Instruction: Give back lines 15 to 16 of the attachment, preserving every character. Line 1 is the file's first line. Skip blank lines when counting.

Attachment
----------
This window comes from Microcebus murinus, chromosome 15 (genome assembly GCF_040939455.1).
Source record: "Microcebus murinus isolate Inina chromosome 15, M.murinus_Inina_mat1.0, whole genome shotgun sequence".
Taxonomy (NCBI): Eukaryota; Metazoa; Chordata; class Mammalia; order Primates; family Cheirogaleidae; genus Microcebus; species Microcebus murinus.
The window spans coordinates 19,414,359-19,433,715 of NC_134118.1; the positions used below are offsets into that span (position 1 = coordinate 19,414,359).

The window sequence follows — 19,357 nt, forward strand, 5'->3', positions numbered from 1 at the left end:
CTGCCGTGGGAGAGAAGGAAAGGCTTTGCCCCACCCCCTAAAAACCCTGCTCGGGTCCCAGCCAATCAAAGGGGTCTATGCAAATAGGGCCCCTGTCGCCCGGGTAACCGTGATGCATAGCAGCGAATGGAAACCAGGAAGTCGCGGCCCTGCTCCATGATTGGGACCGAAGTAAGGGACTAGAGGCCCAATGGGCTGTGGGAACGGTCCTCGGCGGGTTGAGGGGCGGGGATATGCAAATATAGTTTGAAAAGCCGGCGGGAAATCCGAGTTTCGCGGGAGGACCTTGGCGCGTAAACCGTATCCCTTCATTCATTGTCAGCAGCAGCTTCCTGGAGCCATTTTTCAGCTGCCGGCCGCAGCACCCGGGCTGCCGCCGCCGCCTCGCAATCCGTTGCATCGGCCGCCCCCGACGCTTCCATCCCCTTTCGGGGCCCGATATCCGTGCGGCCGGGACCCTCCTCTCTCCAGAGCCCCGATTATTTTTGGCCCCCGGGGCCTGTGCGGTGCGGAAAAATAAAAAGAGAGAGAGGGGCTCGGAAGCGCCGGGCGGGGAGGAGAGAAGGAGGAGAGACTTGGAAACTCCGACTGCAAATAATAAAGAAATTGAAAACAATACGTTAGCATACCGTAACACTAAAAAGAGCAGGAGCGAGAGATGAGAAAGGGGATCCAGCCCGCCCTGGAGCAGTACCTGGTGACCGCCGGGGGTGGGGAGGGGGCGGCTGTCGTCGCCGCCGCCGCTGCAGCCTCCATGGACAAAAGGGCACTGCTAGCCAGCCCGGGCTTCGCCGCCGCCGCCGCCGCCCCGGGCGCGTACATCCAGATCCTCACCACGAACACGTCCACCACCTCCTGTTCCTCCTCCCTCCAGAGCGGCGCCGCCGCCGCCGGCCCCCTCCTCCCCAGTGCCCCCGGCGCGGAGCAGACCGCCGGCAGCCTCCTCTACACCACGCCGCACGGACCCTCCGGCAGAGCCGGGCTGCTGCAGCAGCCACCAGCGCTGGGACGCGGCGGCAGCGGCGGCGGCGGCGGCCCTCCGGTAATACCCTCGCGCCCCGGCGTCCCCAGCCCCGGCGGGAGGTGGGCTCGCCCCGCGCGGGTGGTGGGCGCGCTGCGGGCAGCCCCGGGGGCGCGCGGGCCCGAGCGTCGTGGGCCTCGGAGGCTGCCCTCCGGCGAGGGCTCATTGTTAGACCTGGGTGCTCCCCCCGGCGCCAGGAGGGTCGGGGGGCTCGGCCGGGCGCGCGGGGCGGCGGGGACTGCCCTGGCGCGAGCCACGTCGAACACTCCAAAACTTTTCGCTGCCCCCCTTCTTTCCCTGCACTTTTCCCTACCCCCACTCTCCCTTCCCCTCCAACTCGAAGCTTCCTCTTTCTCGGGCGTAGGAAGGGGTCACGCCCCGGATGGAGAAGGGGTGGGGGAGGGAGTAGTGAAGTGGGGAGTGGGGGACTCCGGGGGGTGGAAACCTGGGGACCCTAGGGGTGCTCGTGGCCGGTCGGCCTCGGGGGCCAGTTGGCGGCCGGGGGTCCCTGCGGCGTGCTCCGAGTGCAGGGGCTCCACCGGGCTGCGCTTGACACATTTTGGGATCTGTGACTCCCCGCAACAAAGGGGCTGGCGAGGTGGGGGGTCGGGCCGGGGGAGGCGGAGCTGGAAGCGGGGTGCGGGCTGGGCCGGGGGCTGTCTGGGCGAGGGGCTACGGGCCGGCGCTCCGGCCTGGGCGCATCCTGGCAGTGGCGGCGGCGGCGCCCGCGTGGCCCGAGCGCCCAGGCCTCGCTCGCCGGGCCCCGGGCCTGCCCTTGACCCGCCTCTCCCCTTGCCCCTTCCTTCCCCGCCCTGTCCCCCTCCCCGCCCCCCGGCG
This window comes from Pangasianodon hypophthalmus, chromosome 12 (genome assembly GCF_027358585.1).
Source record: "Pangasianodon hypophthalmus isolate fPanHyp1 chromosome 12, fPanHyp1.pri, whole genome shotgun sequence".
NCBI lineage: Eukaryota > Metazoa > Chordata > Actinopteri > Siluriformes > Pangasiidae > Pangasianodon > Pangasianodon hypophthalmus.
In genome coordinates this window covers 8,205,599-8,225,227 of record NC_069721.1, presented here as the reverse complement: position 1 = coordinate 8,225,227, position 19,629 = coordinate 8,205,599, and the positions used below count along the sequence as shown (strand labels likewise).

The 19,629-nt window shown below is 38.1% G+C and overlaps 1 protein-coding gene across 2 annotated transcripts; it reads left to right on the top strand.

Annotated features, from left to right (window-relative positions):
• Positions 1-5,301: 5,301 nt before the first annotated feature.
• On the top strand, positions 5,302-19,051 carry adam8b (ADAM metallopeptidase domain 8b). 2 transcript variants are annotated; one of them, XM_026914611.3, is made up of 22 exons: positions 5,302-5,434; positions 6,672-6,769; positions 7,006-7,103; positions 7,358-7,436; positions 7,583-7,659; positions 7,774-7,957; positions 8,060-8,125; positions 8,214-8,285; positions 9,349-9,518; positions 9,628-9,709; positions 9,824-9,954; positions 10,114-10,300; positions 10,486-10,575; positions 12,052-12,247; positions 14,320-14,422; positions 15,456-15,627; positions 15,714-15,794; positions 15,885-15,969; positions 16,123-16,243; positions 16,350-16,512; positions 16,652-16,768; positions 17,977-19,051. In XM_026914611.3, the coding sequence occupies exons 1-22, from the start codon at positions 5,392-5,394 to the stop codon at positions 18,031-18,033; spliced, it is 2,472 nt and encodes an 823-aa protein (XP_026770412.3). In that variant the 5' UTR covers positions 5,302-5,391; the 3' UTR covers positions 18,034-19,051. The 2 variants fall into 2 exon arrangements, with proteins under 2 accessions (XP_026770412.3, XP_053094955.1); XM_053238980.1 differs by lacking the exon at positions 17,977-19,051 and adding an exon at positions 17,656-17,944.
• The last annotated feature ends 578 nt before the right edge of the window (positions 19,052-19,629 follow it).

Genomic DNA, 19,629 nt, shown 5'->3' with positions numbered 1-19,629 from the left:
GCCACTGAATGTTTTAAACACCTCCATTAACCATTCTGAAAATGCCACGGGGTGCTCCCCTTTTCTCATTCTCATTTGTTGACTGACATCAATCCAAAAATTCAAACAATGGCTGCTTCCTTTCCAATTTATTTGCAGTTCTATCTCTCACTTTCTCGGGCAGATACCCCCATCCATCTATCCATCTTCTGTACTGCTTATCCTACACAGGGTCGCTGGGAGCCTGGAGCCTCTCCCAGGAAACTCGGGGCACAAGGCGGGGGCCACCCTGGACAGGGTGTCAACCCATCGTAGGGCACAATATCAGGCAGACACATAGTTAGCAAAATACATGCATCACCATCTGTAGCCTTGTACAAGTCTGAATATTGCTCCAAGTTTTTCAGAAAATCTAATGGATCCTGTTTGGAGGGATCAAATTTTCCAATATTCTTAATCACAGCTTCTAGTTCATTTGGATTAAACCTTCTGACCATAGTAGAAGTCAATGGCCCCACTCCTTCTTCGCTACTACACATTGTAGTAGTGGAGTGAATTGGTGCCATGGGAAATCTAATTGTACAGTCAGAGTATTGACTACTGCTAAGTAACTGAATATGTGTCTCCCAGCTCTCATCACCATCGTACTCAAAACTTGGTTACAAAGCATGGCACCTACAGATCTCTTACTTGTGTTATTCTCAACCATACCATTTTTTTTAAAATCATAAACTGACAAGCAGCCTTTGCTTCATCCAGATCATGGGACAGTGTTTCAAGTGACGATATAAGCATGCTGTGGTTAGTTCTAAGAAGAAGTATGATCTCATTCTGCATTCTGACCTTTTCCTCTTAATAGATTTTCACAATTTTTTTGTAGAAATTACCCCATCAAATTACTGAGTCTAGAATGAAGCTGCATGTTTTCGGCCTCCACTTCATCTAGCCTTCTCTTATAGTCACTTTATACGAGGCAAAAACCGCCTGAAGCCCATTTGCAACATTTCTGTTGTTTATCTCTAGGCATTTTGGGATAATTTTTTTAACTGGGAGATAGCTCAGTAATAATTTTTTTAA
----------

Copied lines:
• The last annotated feature ends 578 nt before the right edge of the window (positions 19,052-19,629 follow it).

Genomic DNA, 19,629 nt, shown 5'->3' with positions numbered 1-19,629 from the left: